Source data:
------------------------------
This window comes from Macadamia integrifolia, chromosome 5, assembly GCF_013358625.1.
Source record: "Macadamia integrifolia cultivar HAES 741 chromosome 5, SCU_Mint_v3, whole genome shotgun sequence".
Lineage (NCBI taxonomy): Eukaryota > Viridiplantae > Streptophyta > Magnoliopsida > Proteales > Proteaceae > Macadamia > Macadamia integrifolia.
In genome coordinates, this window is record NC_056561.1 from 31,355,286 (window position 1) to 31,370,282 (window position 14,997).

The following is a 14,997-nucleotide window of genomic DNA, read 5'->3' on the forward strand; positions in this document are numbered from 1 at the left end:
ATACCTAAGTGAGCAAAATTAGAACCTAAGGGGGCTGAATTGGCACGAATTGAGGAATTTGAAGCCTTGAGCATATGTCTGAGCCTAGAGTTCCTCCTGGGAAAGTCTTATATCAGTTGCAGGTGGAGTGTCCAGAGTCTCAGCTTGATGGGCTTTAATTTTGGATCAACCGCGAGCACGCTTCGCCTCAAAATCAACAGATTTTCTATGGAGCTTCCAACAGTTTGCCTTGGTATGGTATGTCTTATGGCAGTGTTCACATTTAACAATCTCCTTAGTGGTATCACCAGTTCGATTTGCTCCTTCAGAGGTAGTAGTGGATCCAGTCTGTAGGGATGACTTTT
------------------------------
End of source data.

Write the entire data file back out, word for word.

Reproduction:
This window comes from Macadamia integrifolia, chromosome 5, assembly GCF_013358625.1.
Source record: "Macadamia integrifolia cultivar HAES 741 chromosome 5, SCU_Mint_v3, whole genome shotgun sequence".
Lineage (NCBI taxonomy): Eukaryota > Viridiplantae > Streptophyta > Magnoliopsida > Proteales > Proteaceae > Macadamia > Macadamia integrifolia.
In genome coordinates, this window is record NC_056561.1 from 31,355,286 (window position 1) to 31,370,282 (window position 14,997).

The following is a 14,997-nucleotide window of genomic DNA, read 5'->3' on the forward strand; positions in this document are numbered from 1 at the left end:
ATACCTAAGTGAGCAAAATTAGAACCTAAGGGGGCTGAATTGGCACGAATTGAGGAATTTGAAGCCTTGAGCATATGTCTGAGCCTAGAGTTCCTCCTGGGAAAGTCTTATATCAGTTGCAGGTGGAGTGTCCAGAGTCTCAGCTTGATGGGCTTTAATTTTGGATCAACCGCGAGCACGCTTCGCCTCAAAATCAACAGATTTTCTATGGAGCTTCCAACAGTTTGCCTTGGTATGGTATGTCTTATGGCAGTGTTCACATTTAACAATCTCCTTAGTGGTATCACCAGTTCGATTTGCTCCTTCAGAGGTAGTAGTGGATCCAGTCTGTAGGGATGACTTTT